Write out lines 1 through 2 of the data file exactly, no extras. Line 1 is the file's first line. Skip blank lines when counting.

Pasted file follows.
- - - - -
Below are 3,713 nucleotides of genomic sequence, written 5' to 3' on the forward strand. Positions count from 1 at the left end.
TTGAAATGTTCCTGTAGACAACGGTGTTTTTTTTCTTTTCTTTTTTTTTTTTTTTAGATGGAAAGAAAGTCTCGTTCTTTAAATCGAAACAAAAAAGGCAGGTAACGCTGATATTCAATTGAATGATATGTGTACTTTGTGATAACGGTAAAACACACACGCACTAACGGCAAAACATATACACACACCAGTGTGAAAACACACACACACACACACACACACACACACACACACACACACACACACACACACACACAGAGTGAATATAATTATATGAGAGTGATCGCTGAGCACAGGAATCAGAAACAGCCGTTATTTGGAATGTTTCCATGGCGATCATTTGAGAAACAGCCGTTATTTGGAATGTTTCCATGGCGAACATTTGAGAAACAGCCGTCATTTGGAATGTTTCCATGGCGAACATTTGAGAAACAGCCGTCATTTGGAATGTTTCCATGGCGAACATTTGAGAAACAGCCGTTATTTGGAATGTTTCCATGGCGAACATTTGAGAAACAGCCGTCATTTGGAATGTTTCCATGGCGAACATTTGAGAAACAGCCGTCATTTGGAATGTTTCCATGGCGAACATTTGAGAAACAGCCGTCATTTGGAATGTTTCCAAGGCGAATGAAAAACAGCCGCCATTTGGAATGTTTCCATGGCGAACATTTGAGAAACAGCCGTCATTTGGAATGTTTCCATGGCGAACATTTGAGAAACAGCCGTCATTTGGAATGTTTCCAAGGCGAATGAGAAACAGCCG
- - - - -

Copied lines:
Below are 3,713 nucleotides of genomic sequence, written 5' to 3' on the forward strand. Positions count from 1 at the left end.
TTGAAATGTTCCTGTAGACAACGGTGTTTTTTTTCTTTTCTTTTTTTTTTTTTTTAGATGGAAAGAAAGTCTCGTTCTTTAAATCGAAACAAAAAAGGCAGGTAACGCTGATATTCAATTGAATGATATGTGTACTTTGTGATAACGGTAAAACACACACGCACTAACGGCAAAACATATACACACACCAGTGTGAAAACACACACACACACACACACACACACACACACACACACACACACACACACACACACACAGAGTGAATATAATTATATGAGAGTGATCGCTGAGCACAGGAATCAGAAACAGCCGTTATTTGGAATGTTTCCATGGCGATCATTTGAGAAACAGCCGTTATTTGGAATGTTTCCATGGCGAACATTTGAGAAACAGCCGTCATTTGGAATGTTTCCATGGCGAACATTTGAGAAACAGCCGTCATTTGGAATGTTTCCATGGCGAACATTTGAGAAACAGCCGTTATTTGGAATGTTTCCATGGCGAACATTTGAGAAACAGCCGTCATTTGGAATGTTTCCATGGCGAACATTTGAGAAACAGCCGTCATTTGGAATGTTTCCATGGCGAACATTTGAGAAACAGCCGTCATTTGGAATGTTTCCAAGGCGAATGAAAAACAGCCGCCATTTGGAATGTTTCCATGGCGAACATTTGAGAAACAGCCGTCATTTGGAATGTTTCCATGGCGAACATTTGAGAAACAGCCGTCATTTGGAATGTTTCCAAGGCGAATGAGAAACAGCCG